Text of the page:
You just showed up today, started posting like mad and with 9 posts under your belt CHEM GEEK has the ego? I think not. :roll:

...and everything he said is correct. The devil is in the details.
===============================

I'm no expert...just a long time pool owner. The real experts are at www . troublefreepool . com



Download Bleachcalc free at troublefreepool . com /files/BleachCalc262.exe and start saving money on chemicals.
scottc
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Postby scottc » Thu 16 Aug, 2007 20:39

actually this is an inground spa about 1000 gallons. I am using 3" tabs of stabilized chlorine in a chlorinator. However my pool guy has been adding chems to get things going and I believe did shock it when he started it up, then after a week or so of running thats when I noticed the high chlorine levels. I just checked tonight, and still off the chart using an OTO test kit.

Thanks for all of your help guys!

I think this weekend I will do a partial drain and refill just to get the levels back down and I will add some of the metal out stuff as well.

scott
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Postby chem geek » Thu 16 Aug, 2007 21:27

It is true that high chlorine levels will bleach out one of the two reagents in the pH test, but that will tend to make the pH look too high, not too low, so I suspect that your pH level is in fact low (in fact, I know it is, see below).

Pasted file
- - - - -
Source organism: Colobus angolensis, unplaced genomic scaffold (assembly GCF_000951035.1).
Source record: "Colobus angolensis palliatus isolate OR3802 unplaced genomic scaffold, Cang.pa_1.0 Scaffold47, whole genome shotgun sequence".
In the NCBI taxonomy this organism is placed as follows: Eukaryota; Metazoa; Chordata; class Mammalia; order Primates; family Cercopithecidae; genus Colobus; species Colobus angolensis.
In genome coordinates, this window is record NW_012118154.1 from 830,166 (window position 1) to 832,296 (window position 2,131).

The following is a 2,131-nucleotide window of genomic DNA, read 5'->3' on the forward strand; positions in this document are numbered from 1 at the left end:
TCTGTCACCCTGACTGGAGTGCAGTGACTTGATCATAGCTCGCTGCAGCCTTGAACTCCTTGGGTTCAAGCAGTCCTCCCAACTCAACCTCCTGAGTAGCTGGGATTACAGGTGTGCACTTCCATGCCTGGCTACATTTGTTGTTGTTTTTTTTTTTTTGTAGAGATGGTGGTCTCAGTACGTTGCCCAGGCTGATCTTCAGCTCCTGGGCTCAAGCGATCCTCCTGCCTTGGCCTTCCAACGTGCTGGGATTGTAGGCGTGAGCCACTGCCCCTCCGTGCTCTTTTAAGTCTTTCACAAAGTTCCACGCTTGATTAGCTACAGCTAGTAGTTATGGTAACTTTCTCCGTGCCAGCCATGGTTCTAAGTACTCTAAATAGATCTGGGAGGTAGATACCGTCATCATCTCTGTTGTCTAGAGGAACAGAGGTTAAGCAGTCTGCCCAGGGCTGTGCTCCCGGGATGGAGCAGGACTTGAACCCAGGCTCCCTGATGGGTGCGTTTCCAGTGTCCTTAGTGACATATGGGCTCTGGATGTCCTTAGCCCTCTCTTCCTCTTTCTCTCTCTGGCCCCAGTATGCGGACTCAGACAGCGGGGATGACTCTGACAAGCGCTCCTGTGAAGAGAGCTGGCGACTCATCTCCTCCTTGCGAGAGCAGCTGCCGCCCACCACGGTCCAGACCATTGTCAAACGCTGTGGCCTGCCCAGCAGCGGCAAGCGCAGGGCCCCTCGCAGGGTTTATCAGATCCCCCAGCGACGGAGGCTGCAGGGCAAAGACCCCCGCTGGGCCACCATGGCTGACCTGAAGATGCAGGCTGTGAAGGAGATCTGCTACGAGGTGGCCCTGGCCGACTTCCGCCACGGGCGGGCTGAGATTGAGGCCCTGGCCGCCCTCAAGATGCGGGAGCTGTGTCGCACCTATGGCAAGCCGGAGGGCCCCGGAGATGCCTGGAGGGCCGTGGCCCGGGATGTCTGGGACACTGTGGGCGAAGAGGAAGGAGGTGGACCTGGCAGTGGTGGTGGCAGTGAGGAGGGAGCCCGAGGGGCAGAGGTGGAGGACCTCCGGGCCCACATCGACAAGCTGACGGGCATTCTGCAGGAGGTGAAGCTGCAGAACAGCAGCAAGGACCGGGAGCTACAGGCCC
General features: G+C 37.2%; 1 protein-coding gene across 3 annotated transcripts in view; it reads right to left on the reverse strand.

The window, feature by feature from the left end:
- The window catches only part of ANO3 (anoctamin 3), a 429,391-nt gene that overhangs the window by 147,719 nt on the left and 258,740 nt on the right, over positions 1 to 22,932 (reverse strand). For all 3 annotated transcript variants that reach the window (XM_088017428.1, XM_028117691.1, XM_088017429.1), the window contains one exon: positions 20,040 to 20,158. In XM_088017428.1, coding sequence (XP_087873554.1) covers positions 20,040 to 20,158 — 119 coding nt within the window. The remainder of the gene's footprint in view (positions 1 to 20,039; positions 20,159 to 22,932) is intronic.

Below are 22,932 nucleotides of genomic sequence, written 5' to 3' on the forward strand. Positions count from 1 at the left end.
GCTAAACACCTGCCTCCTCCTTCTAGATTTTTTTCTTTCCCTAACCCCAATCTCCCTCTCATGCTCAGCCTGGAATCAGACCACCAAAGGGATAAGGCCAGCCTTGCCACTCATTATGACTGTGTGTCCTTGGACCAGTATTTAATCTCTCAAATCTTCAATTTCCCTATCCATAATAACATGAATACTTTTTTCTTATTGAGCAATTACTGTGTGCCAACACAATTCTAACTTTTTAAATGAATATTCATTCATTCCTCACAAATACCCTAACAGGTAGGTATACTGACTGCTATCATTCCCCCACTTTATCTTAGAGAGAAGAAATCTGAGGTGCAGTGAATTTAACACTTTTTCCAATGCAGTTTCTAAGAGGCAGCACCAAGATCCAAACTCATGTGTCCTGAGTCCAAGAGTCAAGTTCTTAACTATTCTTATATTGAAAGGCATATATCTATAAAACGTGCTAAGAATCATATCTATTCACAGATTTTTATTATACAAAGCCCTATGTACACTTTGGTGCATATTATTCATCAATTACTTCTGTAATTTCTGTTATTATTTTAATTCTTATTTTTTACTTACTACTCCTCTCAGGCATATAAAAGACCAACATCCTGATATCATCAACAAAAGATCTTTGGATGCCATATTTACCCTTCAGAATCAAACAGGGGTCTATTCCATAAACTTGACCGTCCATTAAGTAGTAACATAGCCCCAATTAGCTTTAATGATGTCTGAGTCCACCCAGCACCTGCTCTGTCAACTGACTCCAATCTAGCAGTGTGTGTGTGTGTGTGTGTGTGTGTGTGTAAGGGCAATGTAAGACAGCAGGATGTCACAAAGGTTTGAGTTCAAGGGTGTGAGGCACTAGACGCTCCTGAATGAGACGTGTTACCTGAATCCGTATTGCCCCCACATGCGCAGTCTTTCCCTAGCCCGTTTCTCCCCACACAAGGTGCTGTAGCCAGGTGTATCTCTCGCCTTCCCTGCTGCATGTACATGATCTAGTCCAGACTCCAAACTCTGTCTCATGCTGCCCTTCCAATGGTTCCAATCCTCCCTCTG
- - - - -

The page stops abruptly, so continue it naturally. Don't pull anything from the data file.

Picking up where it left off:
Since you are using stabilized chlorine, specifically Trichlor tabs/pucks, for every 1 ppm Free Chlorine (FC) added it will also add 0.6 ppm to CYA so your CYA will come up very soon. If the spa is exposed to sunlight, then that will be the easiest and fastest way to get the chlorine levels lowered. Otherwise, the partial drain/refill you describe will do it.

I would be most concerned with the pH. For the Total Alkalinity (TA) test to be yellow, that means your pH is below 4.5 (at high chlorine levels the TA test goes from blue to yellow instead of green to red so having it start out at yellow or red means zero TA and a pH below 4.5). So the first thing I would do is add some pH Up which is identical to Arm & Hammer Super Washing Soda (note: not the detergent) and is Sodium Carbonate (about 25 ounces weight -- around 1-1/2 pounds or about 2.8 cups for your 1000 gallon spa). Or just drain the water and start over, but do something right away as the acidity is probably what is discoloring your spa and probably also destroying your heat exchanger and probably your pump seals and/or pump.